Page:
I’m not your typical hunter. I don’t hunt for trophies. I don’t have any heads or mounts. I haven’t even kept a set of antlers. And, I only hunt deer.
I enjoy my solitude in the woods. I’m there to photograph and videotape as much as I am to harvest. The entire experience is one of life’s great pleasures, for me. There’s nothing like harvesting a deer and using every ounce of meat to feed your family.
I even enjoy processing the meat. From tenderloins, to jerky, to brats and summer sausage – we do it all. It’s not only extremely healthy – no hormones or steroids, but it is chockfull of vitamins and minerals and has less fat than chicken. We do enjoy our venison!
Here it’s getting pretty dark around 6:20 – 6:30pm now. At about 6:00pm I see a HUUUGGEE black shape at one of the corn piles 125yds to my right. The biggest bear I’ve seen to date. It started eating the corn similar to the video you saw and then just laid down right in the middle of the path. It just laid there gorging itself. I knew from the last bear I’d filmed that this bear wasn’t going to move for a while. And what’s worse – it was exactly in the path I needed to go to get to my truck. There was no other way. The brush and woods are too thick on either side of the path to cut through; this path was the only means.
Decision time – There was only 15 minutes of potential hunting left until dark. Do I want to wait and see if the bear leaves before then, hunt for a few minutes more, and then risk walking to it in pitch black? Or, should I end my hunt early and walk to it while it’s still light so I could at least see what was going to eat me?
Five minutes of deliberation, getting darker, bear still there with no intention of leaving anytime soon. I decided to go. I made as much movement and noise as I could getting out of my stand. When I got to the ground I had my binoculars around my neck, my 9mm, cocked, ready, safety off in my right hand and my 270 in my left. I looked down the path with my binoculars and the bear hadn’t budged or even noticed my movements or noise.
I walked about 20 feet and let out a loud HEY. The bear doesn’t react. I walked another 20 feet and do a HEY again. This time it looks up and continues to look at me. I walked toward it some more, a little more, a little more and still the bear is looking at me, but not moving. I’m now about 70yds from it and let out another HEY. It sits up on its butt like a dog and continues to just stare at me. I walked a little closer. I don’t think the frickin thing has any inclination to move.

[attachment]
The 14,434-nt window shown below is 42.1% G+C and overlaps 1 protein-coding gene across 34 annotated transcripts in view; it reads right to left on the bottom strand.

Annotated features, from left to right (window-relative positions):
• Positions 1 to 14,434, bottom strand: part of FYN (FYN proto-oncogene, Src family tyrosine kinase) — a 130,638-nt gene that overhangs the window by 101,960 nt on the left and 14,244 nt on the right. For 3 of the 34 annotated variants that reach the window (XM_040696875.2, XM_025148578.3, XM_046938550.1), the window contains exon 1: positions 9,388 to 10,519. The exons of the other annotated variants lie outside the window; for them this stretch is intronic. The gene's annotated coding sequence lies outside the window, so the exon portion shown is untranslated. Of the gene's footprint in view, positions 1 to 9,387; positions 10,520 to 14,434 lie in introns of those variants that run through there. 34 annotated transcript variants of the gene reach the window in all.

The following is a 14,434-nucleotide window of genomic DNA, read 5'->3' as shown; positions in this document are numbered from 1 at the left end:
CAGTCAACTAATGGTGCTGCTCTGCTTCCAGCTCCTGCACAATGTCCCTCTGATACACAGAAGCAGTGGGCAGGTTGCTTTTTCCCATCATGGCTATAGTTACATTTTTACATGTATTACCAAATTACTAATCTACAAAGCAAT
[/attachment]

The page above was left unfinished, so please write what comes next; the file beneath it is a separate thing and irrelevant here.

Finally, I get to within 50 yards of it and about three “HEYS” later. It’s still staring. The whole time as I’m inching closer to it and my certain death I’m reflecting on anything I’d ever read or seen about bears to encourage me to keep moving. “They’re docile.” “They’re more afraid of you.” “Bear attacks are extremely rare.” “There are no recorded bear attacks in North Carolina.” But these thoughts are always interrupted with the new headline, “Idiot Mauled by Bear When Stupidly Walking Right Up to It.”
Getting more desperate, I decided to fire my 9mm into the air. BAM!! It stood up casually on all fours, faced me, then turned and walked into the thick brush right beside where it was laying. What’s funny is - it did so with no sense of urgency, but more of a pissed off, inconvenienced, ho-hum attitude. Like a teenager stomping off, “Mom, Why do I have to go to my room again!”
So I continued to walk nervously toward where it had been laying and where it made its departure. I got to the place and was looking down at the enormous claw marks in the corn pile and the huge prints it had made in the dirt. I looked up at the brush it had walked through. After a few seconds of looking into the brush all of a sudden the branches start snapping and the bushes start shaking and I instantly have my guns pointed toward the commotion 10 feet from me.
The bear was waiting there either for me to pass or it to pounce. In a split second I had envisioned the bear either charging me or retreating quickly further into the woods. It was the latter, obviously, since I’m here to tell the story.
I just stood there for another 30 seconds or so after I heard the ruckus. My heart was pounding out of my chest. Before moving on I thoughtfully ascertained if there was anything in my underwear other than what is normally there. Then a huge smile came across my face. This was one of my greatest fears and apprehensions while hunting and being in the woods alone. And I had walked right up to it – deliberately (well sort of – I was going to have to one way or another).
They say foolhardiness is having no fear. Oh – I was afraid. But courage is being afraid and acting anyway. I feel this was no doubt the most courageous moment of my life thus far. The exhilaration was far greater than a successful hunt.